What do these facts have to do with HR? It’s simple: How people think about doing their jobs has implications that might be far broader than realized. If we accept the teachings of quantum physics at face value, then:

  • Due to entanglement, how you go through your day will have an invisible, but perceptible impact on how the people you bond with feel every day. If you’re having a bad day, at some point, many of your co-workers and loved ones will feel this fact.
  • Much of our existence depends on what we choose it to be. The very concept of “making your day” has scientific backing. As the proverb says, “As you believe, so shall you achieve.”
  • Finally, unless you’re excited, it’s natural to use the least amount of energy possible to do a job. If you want to move yourself to a higher frequency, you have to get excited. Although some of us do this naturally, most people need a little motivation to get going. Don’t underestimate the power of this motivation in your business and personal life.

Because any organization is a collection of individuals, these concepts apply to the group as a whole. A positive company culture means that there’s a positive vibration among the workforce.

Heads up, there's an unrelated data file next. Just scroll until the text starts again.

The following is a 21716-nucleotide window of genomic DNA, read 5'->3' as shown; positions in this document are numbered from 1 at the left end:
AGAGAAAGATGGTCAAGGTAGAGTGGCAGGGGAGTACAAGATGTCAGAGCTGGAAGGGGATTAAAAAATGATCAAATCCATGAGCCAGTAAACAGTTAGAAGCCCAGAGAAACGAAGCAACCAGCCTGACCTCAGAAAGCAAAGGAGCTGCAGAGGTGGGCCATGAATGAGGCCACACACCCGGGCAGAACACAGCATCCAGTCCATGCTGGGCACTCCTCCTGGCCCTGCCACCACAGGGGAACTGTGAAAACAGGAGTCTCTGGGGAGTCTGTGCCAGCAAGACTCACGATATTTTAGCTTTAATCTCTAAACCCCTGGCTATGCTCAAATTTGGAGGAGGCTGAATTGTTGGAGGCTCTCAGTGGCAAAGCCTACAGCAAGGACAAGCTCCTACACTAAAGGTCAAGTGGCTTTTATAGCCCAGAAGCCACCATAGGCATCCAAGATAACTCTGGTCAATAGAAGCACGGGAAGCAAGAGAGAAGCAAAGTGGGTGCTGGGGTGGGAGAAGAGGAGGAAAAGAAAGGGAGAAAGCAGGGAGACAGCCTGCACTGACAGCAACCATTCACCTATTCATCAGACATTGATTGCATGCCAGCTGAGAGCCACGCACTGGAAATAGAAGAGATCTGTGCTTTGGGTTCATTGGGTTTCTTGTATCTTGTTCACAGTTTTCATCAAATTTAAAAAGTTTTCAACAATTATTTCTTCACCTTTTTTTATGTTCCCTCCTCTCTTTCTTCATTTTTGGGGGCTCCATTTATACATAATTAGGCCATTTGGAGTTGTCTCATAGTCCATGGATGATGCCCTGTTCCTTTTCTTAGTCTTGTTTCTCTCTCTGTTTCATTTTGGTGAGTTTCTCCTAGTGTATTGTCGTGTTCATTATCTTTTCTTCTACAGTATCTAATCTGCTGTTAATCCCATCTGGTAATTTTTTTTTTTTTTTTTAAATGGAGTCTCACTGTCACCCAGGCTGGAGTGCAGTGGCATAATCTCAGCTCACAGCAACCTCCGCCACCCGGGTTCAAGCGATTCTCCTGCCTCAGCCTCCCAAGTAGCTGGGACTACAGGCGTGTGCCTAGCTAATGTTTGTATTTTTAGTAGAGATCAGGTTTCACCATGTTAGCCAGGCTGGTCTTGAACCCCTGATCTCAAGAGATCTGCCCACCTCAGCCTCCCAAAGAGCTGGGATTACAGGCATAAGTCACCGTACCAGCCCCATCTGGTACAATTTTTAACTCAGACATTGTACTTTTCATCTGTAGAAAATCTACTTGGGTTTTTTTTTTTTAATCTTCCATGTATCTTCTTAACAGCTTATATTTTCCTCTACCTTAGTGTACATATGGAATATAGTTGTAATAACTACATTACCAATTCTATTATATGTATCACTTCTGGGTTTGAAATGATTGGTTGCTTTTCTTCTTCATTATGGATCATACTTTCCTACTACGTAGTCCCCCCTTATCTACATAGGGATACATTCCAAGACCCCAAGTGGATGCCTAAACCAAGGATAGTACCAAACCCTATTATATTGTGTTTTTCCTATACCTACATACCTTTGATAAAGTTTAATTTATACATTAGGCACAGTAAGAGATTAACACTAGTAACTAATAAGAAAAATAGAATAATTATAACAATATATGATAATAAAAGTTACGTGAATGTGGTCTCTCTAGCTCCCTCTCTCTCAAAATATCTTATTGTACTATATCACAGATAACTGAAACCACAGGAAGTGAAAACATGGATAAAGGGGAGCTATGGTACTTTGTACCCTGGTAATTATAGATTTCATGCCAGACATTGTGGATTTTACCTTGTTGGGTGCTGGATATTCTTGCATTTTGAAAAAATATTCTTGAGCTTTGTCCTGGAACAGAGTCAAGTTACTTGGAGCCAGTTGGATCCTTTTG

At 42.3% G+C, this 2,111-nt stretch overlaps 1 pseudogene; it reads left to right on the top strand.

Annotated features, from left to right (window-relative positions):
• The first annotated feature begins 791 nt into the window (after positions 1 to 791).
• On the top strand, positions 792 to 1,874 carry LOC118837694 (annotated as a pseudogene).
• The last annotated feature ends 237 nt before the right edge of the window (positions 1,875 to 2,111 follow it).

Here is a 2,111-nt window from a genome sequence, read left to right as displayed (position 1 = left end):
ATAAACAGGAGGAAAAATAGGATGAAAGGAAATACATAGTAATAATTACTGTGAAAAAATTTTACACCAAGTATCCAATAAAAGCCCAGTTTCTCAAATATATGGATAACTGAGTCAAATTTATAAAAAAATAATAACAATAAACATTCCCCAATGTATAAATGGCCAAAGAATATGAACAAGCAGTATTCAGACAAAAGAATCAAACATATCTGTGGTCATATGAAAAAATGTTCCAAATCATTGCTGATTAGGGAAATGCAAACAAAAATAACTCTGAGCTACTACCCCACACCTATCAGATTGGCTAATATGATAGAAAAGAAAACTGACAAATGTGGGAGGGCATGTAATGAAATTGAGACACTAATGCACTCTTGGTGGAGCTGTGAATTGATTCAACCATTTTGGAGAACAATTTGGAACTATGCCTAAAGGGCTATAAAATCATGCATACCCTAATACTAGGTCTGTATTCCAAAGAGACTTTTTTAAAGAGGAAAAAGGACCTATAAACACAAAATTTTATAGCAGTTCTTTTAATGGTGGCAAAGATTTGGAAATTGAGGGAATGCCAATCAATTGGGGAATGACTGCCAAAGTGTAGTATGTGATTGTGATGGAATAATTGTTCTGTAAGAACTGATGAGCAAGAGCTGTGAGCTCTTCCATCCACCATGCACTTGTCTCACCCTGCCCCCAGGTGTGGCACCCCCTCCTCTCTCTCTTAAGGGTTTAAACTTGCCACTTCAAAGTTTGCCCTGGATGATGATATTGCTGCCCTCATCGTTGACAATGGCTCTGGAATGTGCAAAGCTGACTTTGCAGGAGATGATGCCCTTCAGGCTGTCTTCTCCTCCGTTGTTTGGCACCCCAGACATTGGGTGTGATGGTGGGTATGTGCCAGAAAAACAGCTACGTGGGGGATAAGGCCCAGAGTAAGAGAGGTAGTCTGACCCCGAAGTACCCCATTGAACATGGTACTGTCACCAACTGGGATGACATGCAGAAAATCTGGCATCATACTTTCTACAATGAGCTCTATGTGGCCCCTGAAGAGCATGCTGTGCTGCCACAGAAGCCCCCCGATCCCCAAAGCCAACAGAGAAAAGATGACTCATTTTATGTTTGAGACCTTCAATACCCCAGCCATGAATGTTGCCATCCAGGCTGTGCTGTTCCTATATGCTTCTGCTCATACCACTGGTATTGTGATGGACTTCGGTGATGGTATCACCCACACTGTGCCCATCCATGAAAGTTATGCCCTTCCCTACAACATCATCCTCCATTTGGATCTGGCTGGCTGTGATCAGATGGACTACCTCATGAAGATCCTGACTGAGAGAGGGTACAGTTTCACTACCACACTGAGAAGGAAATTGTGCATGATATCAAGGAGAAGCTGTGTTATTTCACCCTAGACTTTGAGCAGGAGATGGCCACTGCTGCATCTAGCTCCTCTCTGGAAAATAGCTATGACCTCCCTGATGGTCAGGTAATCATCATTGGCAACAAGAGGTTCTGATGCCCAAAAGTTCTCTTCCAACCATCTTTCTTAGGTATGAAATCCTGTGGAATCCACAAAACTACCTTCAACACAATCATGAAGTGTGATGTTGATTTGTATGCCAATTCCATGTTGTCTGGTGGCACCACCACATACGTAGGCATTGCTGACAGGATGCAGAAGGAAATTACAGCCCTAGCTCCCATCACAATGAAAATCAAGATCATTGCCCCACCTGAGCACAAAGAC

EDITOR’S COLUMN: HUMAN RESOURCE INFORMATION SYSTEMS (HRIS) – NEW AND IMPROVED

By Your Employee Matters | No Comments

I see Human Resource Information Systems (HRIS) as the equivalent of “QuickBooks for managing the workforce.” They can handle employee data beginning with payroll right through to COBRA administration. Along the way, HRIS systems offer bells and whistles to help manage this data, including payroll, benefits administration, leave management, learning management, and more.

As a rule, companies with 100 employees or more have dominated the HRIS market, because these systems require a significant investment in time and money – with little short-term return. However, increasing competition in the upscale market means that HRIS providers are beginning to target smaller employers.

Here are some of the trends with these systems:

  • Integration with social media platforms, including everything from Facebook to Twitter, et al.
  • An improved interface that makes the system easier to use and more inviting for employees.
  • Tie-ins to insurance billing (real time Workers Comp billing, benefits billing, etc.)